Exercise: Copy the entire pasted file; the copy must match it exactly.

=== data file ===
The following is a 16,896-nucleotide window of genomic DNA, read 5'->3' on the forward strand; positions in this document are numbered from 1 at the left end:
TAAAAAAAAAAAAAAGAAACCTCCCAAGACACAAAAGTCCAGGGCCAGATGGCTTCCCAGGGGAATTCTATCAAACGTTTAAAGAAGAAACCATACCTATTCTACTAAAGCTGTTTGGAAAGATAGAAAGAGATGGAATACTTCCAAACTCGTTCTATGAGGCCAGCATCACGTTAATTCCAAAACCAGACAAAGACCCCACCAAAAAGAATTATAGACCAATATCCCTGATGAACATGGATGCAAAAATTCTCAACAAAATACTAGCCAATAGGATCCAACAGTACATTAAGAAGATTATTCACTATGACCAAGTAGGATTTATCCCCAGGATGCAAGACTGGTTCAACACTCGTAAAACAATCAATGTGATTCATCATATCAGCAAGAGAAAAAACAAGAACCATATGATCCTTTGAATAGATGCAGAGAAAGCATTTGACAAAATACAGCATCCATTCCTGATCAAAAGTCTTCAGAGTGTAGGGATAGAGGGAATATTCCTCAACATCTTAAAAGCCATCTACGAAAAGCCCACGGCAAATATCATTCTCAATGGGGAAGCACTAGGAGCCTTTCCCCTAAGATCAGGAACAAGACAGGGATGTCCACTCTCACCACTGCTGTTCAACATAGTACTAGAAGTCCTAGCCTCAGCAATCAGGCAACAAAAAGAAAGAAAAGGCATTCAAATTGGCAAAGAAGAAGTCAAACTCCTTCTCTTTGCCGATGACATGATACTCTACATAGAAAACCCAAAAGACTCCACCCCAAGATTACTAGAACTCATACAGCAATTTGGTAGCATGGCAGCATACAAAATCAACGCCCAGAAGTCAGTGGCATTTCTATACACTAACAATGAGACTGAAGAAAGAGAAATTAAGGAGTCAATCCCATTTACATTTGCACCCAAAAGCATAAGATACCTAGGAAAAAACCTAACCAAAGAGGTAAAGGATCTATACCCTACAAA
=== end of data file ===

The following is a 16,896-nucleotide window of genomic DNA, read 5'->3' on the forward strand; positions in this document are numbered from 1 at the left end:
TAAAAAAAAAAAAAAGAAACCTCCCAAGACACAAAAGTCCAGGGCCAGATGGCTTCCCAGGGGAATTCTATCAAACGTTTAAAGAAGAAACCATACCTATTCTACTAAAGCTGTTTGGAAAGATAGAAAGAGATGGAATACTTCCAAACTCGTTCTATGAGGCCAGCATCACGTTAATTCCAAAACCAGACAAAGACCCCACCAAAAAGAATTATAGACCAATATCCCTGATGAACATGGATGCAAAAATTCTCAACAAAATACTAGCCAATAGGATCCAACAGTACATTAAGAAGATTATTCACTATGACCAAGTAGGATTTATCCCCAGGATGCAAGACTGGTTCAACACTCGTAAAACAATCAATGTGATTCATCATATCAGCAAGAGAAAAAACAAGAACCATATGATCCTTTGAATAGATGCAGAGAAAGCATTTGACAAAATACAGCATCCATTCCTGATCAAAAGTCTTCAGAGTGTAGGGATAGAGGGAATATTCCTCAACATCTTAAAAGCCATCTACGAAAAGCCCACGGCAAATATCATTCTCAATGGGGAAGCACTAGGAGCCTTTCCCCTAAGATCAGGAACAAGACAGGGATGTCCACTCTCACCACTGCTGTTCAACATAGTACTAGAAGTCCTAGCCTCAGCAATCAGGCAACAAAAAGAAAGAAAAGGCATTCAAATTGGCAAAGAAGAAGTCAAACTCCTTCTCTTTGCCGATGACATGATACTCTACATAGAAAACCCAAAAGACTCCACCCCAAGATTACTAGAACTCATACAGCAATTTGGTAGCATGGCAGCATACAAAATCAACGCCCAGAAGTCAGTGGCATTTCTATACACTAACAATGAGACTGAAGAAAGAGAAATTAAGGAGTCAATCCCATTTACATTTGCACCCAAAAGCATAAGATACCTAGGAAAAAACCTAACCAAAGAGGTAAAGGATCTATACCCTACAAA